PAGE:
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Building a superhuman – right, wrong or just science fiction?

Published: 8 November 2017
Building a superhuman

Using stem cells to regrow bone tissue; discovering how eating salmon during pregnancy can reduce the risk of allergies and cardiovascular disease in children; and making novel sensor devices to measure the environment in the womb are just some of the amazing discoveries from the Institute of Developmental Sciences (IDS) at the University of Southampton.

For the past decade the research carried out by IDS scientists has changed our ideas about the importance of early development and its impact on our later health.

Today (Wednesday, 8 November) the IDS will celebrate 10 years of research since it was opened by HRH The Princess Royal, with a special event that discusses the concept of ‘Building superhumans’.

The format is a Question Time-style event where a panel of medical scientists and celebrity scientists will debate with school children, medical students and the general public, the implications of recent discoveries in the field of developmental science.

Will there ever be a superhuman who can avoid illness? Would it be ethical to develop a superhuman? Who should decide? These are just some of the questions to be discussed along with the state of science which surrounds them.

Professor Lord Robert Winston will chair the debate with panellists:

Dr Adam Rutherford - Science Communicator and Broadcaster;

Shelley Rudman - World Champion and Olympic Silver Medalist in Skeleton Bobsleigh;

Professor Neena Modi - President Royal College of Paediatrics and Child Health; and

Jamie Raftery - The Holistic Chef.

Members of the public are welcome to attend the free event but should register beforehand to reserve their seats.

The debate will follow a scientific conference which brings together academics from the IDS and their colleagues and collaborators to review the Institute’s achievements and look towards its future impact.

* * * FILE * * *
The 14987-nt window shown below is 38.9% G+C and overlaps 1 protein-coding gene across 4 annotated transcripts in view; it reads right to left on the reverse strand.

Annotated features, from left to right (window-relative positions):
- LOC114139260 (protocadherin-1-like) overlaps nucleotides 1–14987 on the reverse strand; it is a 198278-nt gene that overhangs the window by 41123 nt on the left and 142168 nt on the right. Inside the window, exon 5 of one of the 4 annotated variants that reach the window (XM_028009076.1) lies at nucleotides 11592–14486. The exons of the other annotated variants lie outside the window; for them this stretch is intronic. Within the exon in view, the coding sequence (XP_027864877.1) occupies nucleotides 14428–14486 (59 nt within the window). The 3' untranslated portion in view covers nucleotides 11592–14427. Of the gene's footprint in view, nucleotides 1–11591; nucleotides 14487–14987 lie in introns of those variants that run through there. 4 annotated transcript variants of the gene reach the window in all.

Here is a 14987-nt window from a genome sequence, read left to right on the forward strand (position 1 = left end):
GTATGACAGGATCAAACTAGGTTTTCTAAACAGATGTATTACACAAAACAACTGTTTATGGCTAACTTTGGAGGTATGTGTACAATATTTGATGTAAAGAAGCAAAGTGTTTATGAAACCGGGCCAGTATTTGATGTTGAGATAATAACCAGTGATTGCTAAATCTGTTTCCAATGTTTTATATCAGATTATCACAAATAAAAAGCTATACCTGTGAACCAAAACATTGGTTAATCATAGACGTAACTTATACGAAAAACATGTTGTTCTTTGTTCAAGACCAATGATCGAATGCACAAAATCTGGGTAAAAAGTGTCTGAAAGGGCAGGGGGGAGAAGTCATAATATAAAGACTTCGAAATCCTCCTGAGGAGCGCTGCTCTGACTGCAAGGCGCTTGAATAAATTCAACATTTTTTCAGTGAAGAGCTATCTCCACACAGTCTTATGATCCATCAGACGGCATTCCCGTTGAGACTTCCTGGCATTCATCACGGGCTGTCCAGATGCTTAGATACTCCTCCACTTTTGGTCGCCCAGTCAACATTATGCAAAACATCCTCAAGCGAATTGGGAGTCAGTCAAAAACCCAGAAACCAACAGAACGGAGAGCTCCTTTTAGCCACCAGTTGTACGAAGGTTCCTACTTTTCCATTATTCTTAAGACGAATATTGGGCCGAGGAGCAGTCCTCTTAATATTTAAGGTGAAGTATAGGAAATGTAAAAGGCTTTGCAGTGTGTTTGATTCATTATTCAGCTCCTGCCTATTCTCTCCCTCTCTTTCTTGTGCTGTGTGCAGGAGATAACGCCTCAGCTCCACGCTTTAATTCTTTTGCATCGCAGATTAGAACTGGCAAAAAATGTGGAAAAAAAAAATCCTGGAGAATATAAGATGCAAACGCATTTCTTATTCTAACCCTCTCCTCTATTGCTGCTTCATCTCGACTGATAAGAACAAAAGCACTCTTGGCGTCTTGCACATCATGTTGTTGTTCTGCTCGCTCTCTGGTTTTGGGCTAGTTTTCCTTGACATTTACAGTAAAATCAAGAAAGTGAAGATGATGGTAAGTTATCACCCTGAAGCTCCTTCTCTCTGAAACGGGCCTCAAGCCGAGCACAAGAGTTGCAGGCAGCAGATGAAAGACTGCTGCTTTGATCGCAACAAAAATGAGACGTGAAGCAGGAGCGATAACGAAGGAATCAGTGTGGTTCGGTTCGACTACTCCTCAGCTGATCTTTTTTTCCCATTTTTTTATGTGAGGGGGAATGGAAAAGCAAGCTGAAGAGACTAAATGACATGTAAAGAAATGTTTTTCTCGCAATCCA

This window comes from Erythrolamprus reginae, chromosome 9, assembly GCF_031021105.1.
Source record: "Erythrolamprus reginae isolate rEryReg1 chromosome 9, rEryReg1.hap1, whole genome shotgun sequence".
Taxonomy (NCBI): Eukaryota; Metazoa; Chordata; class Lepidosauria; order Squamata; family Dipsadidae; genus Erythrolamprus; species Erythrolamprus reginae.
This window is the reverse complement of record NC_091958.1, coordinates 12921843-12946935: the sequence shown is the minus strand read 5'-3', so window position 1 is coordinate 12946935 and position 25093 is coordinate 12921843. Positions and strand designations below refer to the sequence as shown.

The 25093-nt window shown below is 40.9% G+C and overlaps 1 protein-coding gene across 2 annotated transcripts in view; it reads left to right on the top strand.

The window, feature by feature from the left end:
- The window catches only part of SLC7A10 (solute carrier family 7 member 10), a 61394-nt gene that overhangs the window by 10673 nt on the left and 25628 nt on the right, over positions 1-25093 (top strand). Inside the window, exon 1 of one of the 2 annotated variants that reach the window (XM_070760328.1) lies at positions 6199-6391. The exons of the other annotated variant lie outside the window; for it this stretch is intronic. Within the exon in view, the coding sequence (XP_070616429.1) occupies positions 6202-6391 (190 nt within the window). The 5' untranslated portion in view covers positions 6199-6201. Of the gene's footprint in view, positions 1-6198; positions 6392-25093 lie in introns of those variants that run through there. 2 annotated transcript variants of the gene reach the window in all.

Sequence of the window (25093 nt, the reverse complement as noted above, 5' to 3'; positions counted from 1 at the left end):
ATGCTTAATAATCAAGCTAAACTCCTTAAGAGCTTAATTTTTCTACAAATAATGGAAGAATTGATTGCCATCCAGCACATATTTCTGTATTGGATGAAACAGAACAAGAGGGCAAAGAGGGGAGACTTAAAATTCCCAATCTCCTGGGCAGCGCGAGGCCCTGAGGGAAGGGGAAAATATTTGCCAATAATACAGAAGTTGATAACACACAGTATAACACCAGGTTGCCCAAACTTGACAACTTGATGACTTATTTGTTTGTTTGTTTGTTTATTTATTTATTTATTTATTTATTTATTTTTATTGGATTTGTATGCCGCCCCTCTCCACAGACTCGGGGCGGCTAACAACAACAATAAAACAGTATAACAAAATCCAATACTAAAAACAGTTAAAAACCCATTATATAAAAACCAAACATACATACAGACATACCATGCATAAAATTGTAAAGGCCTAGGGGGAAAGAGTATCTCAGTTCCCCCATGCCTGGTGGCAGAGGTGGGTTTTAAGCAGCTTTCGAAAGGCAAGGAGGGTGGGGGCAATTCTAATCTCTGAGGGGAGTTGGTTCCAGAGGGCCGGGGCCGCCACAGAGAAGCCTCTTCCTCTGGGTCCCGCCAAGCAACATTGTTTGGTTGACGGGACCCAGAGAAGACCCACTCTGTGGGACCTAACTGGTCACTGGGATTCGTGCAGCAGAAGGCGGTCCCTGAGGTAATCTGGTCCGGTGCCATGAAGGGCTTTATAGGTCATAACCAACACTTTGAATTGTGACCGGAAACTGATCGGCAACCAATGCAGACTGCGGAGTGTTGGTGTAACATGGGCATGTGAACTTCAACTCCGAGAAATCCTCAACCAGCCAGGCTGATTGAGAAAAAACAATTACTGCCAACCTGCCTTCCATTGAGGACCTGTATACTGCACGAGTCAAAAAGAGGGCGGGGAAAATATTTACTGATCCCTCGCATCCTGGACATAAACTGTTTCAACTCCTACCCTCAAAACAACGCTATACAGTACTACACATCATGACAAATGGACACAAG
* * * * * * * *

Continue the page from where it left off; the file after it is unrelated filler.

Professor Mark Hanson, Director of the IDS, said: “We are delighted to welcome such distinguished guests to our special event and I am sure it will be a lively debate on one of science’s most prominent questions at the moment, not just in science fiction movies but in real life.

“The University of Southampton has an international reputation for its pioneering work in developmental sciences. Over the coming years we will see further significant advancements in the field and its applications to medicine and public health.  We are excited that our research groups will be at the very forefront of these discoveries.”

To mark the special anniversary the IDS held an open day for students from local colleges and sixth forms who spent the day in laboratories conducting experiments, including measuring big genomic data sets, skeletal muscle strength, physical activity and brain physiology and stem cell growth.

The day culminated with the students talking to researchers and University medical students to come up with questions that they will put to the celebrity Question Time panel on the 8 November.

 

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